Monday, October 29, 2007

Potato Stew aka Kerala’s "Eshtu"

Hailing from God’s own country, CJJ and myself are God’s own kids brought up in two different corners of the same state and hence the differences in usage of certain phrases or names of objects or food and the local slangs, used to sound weird and strange and at the same time, it used to bring smiles on our faces, especially in those days when we were getting to know each other and by the time we presented our marriage proposal to our families, we had become quite fluent in each other’s vocabularies. Indeed, the real fun started after marriage, when my mother got an opportunity to pamper her son-in-law. My mother being a 100% central Kerala product was not at all familiar with the phrases and words CJJ used and it was more or less the same case with CJJ too. Real fun used to happen at the dining table. Since my mother knows that CJJ loves her cooking, she used to whip up a huge spread, with all his favourite dishes and then once we start sharing the food, we saw ourselves breaking into laughter as these two start uttering the names of the dish or the ingredient which would not be familiar to the other. For instance, “kodappan” is the local name for banana-flower in our area but CJJ was familiar with the name, “koombu” and used to find the other name quite hilarious. Similarly, Stew is also known as “Eshtu” in many parts of Kerala, especially on the central regions but somehow CJJ has not been in acceptance of that, so he used to tease my mother and tried to correct her. Next time my mother served the same dish, she used to deliberately use the same name, ”Eshtu” , just to see him doing that “correction-speech” again ; somehow she still finds the whole thing amusing and never misses an opportunity to say “Eshtu” and make him start all over again :)

"Eshtu" aka Stew is traditionally served with Palappam ( Kerala’s laced rice pancakes). Generally carnivores like us don’t prefer the vegetarian version of many of the traditional delicacies but Potato Stew is an exception. It is as good as its opponents like Beef Stew or Chicken Stew or Mutton Stew and the taste and charm of this traditional favorite lies in its simplicity. Cooked potatoes stewed in rich coconut milk and flavored with whole spices is a treat on its own and this is one dish that I prepare confidently whenever we have some vegetarian friends coming home for food and I don’t remember an instance where our friends have left without asking for the recipe or atleast the method of cooking. So here we go:


  • 2 large potatoes
  • 3 medium size big onions, thinly sliced (around 3 cups)
  • 6-8 Indian green chillies, slit open lengthwise
  • 1 small piece of garlic, thinly sliced
  • A small piece of ginger ( 1 ½ to 2 inch piece)
  • 2 sprigs of curry leaves
  • 4-6 small pieces of carrots (Optional)*
  • 3-4 small ½ inch pieces of cinnamon
  • 3 cloves
  • 3 cardamoms
  • 2 bay leaves
  • 1 ½ cups thin coconut milk/Radaampaal
  • ½ cup thick coconut milk/Thanipaal
  • 2 tbsp oil, preferably coconut oil.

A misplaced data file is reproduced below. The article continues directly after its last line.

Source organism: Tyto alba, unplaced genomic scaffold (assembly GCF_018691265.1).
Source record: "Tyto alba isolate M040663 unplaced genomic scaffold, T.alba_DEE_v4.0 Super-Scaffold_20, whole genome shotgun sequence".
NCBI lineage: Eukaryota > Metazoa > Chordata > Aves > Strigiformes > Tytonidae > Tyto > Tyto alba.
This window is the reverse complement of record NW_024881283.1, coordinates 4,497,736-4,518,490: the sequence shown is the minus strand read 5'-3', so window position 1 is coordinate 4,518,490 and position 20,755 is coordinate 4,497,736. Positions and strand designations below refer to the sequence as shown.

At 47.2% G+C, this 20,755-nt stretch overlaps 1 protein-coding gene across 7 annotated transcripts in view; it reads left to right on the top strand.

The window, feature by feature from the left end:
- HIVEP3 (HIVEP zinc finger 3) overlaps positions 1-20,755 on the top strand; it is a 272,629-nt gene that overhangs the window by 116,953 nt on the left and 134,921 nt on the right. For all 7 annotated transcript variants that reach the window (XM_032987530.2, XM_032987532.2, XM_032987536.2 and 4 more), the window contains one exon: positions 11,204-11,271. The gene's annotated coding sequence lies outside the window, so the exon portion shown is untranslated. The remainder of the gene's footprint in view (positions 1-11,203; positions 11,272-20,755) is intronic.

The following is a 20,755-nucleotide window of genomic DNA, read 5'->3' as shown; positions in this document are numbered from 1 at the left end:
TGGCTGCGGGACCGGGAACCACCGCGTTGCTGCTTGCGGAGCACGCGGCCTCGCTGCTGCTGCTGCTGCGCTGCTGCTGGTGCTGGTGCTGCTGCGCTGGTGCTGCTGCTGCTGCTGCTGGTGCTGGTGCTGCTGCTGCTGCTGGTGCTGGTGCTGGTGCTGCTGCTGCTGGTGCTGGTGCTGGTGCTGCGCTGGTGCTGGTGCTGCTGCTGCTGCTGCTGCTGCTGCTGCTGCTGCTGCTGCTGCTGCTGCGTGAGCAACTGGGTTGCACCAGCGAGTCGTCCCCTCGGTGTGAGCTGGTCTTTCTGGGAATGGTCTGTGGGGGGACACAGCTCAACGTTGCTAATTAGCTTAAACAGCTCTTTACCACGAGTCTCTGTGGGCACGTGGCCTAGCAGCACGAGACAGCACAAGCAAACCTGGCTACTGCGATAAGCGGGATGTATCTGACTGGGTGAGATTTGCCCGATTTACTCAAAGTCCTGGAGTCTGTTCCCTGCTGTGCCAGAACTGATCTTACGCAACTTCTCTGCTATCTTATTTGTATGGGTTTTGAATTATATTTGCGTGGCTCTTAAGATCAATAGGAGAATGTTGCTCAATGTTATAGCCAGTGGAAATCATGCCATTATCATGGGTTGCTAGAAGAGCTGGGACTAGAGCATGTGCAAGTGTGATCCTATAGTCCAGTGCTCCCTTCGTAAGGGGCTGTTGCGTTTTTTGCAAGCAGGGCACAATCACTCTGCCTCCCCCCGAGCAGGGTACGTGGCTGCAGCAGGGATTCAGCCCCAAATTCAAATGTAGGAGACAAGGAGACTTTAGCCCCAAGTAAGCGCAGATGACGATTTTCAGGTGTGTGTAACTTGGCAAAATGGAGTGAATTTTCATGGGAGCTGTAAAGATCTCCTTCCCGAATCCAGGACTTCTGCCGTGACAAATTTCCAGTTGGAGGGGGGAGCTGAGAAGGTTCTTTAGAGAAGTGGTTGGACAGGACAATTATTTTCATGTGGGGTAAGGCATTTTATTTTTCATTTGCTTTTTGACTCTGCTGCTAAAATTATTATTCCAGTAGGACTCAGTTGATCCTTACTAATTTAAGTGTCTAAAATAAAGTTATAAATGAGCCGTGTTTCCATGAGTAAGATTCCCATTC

• Salt to taste
  • Wash and clean the potatoes thoroughly and cut them into big cubes; pressure cook or microwave the potatoes in enough water with salt, until cooked well. When warm enough to touch, peel off the skin from the potatoes.
  • Heat oil, throw in the whole spices like cloves, cinnamon, cardamom and bay leaves and let it fry in oil for 30 seconds. Add the thinly sliced big onions, ginger ,garlic and green chillies and cook until they turn soft and transparent. To this add the cooked potatoes and halve each of those cubes with the back of a wooden spoon and mash a portion of the halved ones. (Note: The cubes should not be mashed overly; they should still remain as pieces and at the same time a small portion should be mashed lightly as this adds thickness to the stew). Add the carrot pieces and combine everything well. Add thin coconut milk and salt and let it cook covered in low heat, for around 10-15 minutes. Now add the thick coconut milk and bring it to a boil and immediately reduce the heat, cook uncovered in low heat, until it reaches a creamy and thick stew consistency. Just before turning off the stove, add the curry leaves for the flavour and fragrance and stir well.
  • To Serve: Though Appam and Stew is a match made in heaven, Stew served with white bread also makes a great pair.
Notes: * Adding carrot is purely optional; it’s my mother’s suggestion to bring in some colours in the stew and hence make sure that you use very few pieces without adding more carrot flavour to the potato stew. Stew/Eshtu prepared in fresh coconut milk tastes better but I generally use canned coconut milk for the ease of cooking and they taste good. If you are using canned coconut milk, do add water to dilute it, even if you are preparing thick coconut milk. Also I prefer using golden big onions, rather than the red ones; it's a personal choice.

Update: You may try this dish with Paalappam.

UPDATE : More on regional variations and local food habits HERE & HERE.
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